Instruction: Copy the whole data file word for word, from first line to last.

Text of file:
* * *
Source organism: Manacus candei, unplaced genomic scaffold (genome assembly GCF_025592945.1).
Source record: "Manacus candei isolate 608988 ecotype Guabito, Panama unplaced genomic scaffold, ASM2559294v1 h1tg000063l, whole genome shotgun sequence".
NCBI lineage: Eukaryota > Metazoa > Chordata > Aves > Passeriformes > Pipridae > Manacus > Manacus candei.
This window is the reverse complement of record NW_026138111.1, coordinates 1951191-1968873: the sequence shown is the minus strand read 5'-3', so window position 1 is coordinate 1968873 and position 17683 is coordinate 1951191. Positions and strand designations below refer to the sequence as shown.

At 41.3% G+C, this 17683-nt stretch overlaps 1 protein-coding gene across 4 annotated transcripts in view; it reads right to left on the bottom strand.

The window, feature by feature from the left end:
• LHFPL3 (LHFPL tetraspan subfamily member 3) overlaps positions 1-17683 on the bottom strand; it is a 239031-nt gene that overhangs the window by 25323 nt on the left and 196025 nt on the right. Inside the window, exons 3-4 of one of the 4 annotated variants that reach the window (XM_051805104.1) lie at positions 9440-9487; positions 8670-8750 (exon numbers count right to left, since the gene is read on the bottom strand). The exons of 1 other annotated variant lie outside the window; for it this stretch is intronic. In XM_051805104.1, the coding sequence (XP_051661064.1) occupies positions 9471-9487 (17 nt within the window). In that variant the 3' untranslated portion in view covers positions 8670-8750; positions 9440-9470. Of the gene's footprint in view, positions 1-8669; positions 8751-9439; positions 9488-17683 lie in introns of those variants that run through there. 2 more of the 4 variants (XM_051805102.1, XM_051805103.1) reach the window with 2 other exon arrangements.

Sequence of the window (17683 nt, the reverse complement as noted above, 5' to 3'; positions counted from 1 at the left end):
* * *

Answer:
Source organism: Manacus candei, unplaced genomic scaffold (genome assembly GCF_025592945.1).
Source record: "Manacus candei isolate 608988 ecotype Guabito, Panama unplaced genomic scaffold, ASM2559294v1 h1tg000063l, whole genome shotgun sequence".
NCBI lineage: Eukaryota > Metazoa > Chordata > Aves > Passeriformes > Pipridae > Manacus > Manacus candei.
This window is the reverse complement of record NW_026138111.1, coordinates 1951191-1968873: the sequence shown is the minus strand read 5'-3', so window position 1 is coordinate 1968873 and position 17683 is coordinate 1951191. Positions and strand designations below refer to the sequence as shown.

At 41.3% G+C, this 17683-nt stretch overlaps 1 protein-coding gene across 4 annotated transcripts in view; it reads right to left on the bottom strand.

The window, feature by feature from the left end:
• LHFPL3 (LHFPL tetraspan subfamily member 3) overlaps positions 1-17683 on the bottom strand; it is a 239031-nt gene that overhangs the window by 25323 nt on the left and 196025 nt on the right. Inside the window, exons 3-4 of one of the 4 annotated variants that reach the window (XM_051805104.1) lie at positions 9440-9487; positions 8670-8750 (exon numbers count right to left, since the gene is read on the bottom strand). The exons of 1 other annotated variant lie outside the window; for it this stretch is intronic. In XM_051805104.1, the coding sequence (XP_051661064.1) occupies positions 9471-9487 (17 nt within the window). In that variant the 3' untranslated portion in view covers positions 8670-8750; positions 9440-9470. Of the gene's footprint in view, positions 1-8669; positions 8751-9439; positions 9488-17683 lie in introns of those variants that run through there. 2 more of the 4 variants (XM_051805102.1, XM_051805103.1) reach the window with 2 other exon arrangements.

Sequence of the window (17683 nt, the reverse complement as noted above, 5' to 3'; positions counted from 1 at the left end):